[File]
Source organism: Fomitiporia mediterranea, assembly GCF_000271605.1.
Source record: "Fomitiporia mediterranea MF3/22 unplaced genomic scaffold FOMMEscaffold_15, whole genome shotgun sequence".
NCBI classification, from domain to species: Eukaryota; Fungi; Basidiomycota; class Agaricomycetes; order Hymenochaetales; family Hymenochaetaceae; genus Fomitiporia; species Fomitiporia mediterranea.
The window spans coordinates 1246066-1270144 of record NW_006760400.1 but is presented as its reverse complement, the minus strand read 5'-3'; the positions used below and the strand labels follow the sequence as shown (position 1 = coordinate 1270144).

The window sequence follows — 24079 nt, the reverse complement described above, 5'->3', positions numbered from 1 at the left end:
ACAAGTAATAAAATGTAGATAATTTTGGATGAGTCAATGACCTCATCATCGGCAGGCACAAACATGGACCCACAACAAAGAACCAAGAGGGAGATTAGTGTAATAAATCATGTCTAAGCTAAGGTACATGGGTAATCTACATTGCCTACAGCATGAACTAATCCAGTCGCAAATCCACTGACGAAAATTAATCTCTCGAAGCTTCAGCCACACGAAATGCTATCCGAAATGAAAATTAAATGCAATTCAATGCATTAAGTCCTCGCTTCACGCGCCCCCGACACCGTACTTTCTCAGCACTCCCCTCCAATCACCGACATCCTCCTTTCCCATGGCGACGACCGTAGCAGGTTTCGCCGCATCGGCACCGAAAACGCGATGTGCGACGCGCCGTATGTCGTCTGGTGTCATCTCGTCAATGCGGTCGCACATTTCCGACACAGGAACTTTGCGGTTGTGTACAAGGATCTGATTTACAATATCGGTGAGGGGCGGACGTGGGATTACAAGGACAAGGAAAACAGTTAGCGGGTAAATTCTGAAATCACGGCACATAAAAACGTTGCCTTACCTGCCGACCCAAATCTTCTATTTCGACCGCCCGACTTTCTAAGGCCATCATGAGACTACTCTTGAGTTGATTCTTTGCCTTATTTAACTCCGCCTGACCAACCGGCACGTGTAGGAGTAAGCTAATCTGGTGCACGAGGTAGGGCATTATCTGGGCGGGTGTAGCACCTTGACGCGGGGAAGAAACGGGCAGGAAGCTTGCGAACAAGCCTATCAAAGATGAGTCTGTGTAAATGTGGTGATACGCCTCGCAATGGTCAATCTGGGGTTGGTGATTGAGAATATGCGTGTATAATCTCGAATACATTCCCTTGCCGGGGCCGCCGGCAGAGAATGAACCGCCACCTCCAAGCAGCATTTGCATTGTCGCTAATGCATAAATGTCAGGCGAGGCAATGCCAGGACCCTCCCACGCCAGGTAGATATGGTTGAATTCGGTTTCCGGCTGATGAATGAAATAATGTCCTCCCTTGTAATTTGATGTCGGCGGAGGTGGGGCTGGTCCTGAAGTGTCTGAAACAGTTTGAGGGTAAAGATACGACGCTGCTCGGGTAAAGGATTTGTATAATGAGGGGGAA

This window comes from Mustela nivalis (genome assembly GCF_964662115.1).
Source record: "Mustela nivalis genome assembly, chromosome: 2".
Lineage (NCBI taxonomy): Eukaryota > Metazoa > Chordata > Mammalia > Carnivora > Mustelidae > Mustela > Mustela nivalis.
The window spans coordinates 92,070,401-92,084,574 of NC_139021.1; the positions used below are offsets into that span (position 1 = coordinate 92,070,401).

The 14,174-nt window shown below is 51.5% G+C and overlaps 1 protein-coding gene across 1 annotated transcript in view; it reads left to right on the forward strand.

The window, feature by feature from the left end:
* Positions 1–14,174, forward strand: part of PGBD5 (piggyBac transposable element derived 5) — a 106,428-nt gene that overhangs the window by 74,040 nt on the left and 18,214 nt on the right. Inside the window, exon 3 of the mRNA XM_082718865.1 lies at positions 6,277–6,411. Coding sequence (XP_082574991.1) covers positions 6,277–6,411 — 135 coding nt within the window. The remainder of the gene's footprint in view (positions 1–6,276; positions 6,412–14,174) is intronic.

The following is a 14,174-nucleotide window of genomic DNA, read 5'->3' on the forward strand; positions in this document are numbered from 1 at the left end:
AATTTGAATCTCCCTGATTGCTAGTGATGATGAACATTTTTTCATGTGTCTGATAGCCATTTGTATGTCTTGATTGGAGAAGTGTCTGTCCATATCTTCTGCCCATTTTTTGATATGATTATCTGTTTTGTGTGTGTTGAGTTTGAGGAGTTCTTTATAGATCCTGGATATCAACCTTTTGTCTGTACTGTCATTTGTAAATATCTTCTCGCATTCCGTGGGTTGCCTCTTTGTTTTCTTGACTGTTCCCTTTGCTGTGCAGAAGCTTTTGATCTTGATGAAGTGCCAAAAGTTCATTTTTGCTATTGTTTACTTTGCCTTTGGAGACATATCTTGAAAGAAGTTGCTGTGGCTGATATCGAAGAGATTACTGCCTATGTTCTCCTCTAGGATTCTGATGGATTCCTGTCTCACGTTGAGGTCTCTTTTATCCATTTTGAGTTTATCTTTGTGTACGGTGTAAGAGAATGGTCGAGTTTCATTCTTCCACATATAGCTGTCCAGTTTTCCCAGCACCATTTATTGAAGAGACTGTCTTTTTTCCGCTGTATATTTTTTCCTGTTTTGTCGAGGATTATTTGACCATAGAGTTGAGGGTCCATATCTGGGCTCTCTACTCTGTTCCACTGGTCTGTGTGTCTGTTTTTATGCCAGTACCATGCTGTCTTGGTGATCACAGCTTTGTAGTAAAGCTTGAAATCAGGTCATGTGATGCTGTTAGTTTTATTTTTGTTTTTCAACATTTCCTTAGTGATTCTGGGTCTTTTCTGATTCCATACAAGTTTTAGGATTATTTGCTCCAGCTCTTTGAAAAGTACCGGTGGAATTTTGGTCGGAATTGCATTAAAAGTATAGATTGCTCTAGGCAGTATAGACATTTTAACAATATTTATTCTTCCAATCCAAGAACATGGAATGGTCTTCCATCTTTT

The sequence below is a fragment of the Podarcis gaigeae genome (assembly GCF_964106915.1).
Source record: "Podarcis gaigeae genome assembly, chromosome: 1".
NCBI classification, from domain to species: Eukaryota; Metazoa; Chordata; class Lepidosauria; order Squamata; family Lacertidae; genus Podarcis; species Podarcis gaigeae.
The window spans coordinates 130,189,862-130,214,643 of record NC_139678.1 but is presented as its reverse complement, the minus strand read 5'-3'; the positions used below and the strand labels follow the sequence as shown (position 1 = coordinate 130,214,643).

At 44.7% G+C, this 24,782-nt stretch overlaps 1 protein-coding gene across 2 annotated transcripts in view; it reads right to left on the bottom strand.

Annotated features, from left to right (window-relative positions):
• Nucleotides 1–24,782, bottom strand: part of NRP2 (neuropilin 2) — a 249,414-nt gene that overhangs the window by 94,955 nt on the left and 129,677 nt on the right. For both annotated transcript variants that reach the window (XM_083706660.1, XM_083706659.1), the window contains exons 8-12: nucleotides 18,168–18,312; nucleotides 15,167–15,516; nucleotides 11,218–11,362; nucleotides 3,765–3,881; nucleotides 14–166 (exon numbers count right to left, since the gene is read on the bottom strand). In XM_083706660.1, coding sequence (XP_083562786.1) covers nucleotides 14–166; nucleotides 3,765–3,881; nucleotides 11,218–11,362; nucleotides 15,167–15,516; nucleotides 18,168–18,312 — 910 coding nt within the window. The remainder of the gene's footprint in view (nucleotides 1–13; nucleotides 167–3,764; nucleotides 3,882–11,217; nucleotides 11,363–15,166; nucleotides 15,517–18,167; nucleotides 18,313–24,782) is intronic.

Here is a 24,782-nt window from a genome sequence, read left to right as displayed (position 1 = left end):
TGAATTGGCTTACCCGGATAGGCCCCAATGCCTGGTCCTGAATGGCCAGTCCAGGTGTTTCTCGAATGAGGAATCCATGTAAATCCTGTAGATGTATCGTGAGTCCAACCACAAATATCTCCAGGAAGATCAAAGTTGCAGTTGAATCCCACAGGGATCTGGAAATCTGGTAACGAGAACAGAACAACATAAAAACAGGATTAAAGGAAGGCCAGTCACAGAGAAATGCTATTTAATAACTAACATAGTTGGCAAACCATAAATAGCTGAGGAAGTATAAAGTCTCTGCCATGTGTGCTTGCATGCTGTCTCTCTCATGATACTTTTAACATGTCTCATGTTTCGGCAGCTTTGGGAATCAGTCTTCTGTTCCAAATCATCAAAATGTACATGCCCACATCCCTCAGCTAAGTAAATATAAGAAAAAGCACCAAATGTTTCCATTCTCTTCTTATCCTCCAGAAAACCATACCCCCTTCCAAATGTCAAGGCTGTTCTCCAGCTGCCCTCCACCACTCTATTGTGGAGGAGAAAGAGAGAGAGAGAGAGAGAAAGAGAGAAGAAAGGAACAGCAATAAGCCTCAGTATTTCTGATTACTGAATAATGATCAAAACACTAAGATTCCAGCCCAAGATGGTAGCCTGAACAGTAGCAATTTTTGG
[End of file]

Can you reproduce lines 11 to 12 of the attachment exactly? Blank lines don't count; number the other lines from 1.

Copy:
The 14,174-nt window shown below is 51.5% G+C and overlaps 1 protein-coding gene across 1 annotated transcript in view; it reads left to right on the forward strand.

The window, feature by feature from the left end: